You walk into a restaurant, take your orders, and go home. But for some reason, you don’t want anybody to know that you’ve been to that restaurant — not the restaurant’s CCTV, not even your iPhone or your GPS tracker. With just a flip of a switch, your smart ring will cover your tracks as you wish.
This is what Me.Ring exactly does. Designed by Texas-based product and innovation firm Argodesign, the wearable device enables you to decide whether you let the government or private companies collect your data — including your face and location — or go full incognito mode. The latter lets you keep your actions from being captured and analyzed.
In a sense, Me.Ring gives you the option to engage or not with your surrounding, to whatever degree you are comfortable, according to Jenny Clark, associate creative director at Argodesign who’s behind Me.Ring’s design.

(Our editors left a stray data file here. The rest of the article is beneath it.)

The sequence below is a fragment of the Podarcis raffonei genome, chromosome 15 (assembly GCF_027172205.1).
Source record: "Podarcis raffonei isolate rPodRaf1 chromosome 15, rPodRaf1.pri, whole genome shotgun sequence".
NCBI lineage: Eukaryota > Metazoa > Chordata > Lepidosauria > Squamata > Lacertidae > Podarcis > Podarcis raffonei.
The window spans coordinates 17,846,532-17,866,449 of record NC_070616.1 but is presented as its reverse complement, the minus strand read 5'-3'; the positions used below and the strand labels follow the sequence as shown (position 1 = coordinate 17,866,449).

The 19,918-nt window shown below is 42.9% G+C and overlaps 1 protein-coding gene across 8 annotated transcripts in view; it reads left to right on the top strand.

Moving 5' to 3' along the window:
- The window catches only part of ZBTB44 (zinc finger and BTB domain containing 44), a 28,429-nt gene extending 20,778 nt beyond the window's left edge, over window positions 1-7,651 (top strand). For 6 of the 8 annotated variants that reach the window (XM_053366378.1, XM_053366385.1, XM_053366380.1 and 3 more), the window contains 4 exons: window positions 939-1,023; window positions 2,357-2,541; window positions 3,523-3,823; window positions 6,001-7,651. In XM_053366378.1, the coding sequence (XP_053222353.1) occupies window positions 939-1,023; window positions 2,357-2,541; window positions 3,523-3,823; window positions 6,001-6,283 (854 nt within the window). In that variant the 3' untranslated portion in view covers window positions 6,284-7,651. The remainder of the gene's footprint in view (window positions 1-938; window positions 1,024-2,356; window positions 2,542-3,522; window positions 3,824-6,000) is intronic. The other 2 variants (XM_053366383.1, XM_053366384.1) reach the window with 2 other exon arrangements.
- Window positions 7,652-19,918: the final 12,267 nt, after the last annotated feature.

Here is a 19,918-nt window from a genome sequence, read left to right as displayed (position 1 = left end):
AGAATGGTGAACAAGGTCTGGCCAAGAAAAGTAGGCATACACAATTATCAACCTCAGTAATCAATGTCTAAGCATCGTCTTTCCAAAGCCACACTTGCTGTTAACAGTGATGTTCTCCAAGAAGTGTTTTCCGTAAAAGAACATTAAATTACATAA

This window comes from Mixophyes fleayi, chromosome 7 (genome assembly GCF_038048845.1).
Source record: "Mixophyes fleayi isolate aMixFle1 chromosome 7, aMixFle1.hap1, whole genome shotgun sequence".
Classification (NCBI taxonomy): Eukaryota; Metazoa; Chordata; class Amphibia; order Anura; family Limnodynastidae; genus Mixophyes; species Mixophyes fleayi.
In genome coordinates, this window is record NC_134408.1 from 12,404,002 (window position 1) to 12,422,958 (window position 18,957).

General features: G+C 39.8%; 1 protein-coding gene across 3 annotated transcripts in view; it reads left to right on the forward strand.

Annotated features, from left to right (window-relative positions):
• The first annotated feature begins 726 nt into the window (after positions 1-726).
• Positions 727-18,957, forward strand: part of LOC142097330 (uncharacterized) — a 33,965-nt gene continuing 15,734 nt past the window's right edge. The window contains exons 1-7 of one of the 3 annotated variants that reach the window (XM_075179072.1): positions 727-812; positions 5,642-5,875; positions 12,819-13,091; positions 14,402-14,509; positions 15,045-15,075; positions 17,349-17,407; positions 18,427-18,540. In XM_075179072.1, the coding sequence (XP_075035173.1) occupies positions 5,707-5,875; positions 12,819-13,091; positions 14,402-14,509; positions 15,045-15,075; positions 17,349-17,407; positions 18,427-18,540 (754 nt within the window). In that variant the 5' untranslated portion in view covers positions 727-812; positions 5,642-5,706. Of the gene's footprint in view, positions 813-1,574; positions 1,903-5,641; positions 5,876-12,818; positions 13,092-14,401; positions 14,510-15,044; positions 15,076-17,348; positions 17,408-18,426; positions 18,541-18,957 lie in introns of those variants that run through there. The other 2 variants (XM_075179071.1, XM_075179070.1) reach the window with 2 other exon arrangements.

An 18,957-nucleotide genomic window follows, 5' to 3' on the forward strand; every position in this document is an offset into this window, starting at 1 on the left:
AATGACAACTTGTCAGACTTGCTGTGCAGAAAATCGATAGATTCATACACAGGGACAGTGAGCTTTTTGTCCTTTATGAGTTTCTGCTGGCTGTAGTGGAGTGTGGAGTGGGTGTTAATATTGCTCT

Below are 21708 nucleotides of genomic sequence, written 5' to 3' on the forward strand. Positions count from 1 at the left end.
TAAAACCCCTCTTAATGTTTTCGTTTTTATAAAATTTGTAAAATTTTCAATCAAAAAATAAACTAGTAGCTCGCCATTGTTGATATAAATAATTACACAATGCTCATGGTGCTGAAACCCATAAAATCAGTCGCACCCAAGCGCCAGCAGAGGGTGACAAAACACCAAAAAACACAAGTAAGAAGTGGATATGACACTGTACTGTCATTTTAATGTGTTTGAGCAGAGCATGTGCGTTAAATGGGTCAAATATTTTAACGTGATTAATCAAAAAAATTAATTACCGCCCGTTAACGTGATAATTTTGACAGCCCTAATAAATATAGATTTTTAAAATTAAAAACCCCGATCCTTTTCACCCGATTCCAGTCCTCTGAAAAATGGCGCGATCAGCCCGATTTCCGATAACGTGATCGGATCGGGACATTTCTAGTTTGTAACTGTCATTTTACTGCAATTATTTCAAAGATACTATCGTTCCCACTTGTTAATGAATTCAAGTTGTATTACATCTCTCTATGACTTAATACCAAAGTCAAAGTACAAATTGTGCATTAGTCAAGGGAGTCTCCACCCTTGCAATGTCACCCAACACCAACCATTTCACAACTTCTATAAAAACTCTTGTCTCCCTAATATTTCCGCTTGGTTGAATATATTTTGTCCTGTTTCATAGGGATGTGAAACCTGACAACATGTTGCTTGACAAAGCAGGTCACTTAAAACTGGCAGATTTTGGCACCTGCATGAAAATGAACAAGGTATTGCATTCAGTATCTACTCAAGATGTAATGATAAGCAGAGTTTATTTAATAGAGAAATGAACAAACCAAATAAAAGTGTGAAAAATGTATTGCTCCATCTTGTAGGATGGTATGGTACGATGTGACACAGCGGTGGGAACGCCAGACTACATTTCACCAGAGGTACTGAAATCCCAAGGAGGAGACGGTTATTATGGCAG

Me.Ring is a promising wearable device with a massive potential to revolutionize how we act and interact with the world. Not only that, the ring might be a boon to the smart ring market’s future growth.
But here’s the kicker — Me.Ring is just a concept for now. Clark designed the ring’s hardware mockup and is not really being built. Considering the complex yet promising functionalities of Me.Ring, what does it take to make the ring into a reality?
Clark said the software infrastructure needed to bring Me.Ring to life is enormous, and it would call for buy-in from both private companies and the government. While Me.Ring gives users the power to do whatever they want with their data, it will require rigorous laws and regulations to be passed and implemented since it potentially makes crimes so much easier to come about.
Me.Ring is just one of the few futuristic concepts Argodesign came up with. They also conceptualized so many other designs predictive of the future, including a drone ambulance to speed up emergency care.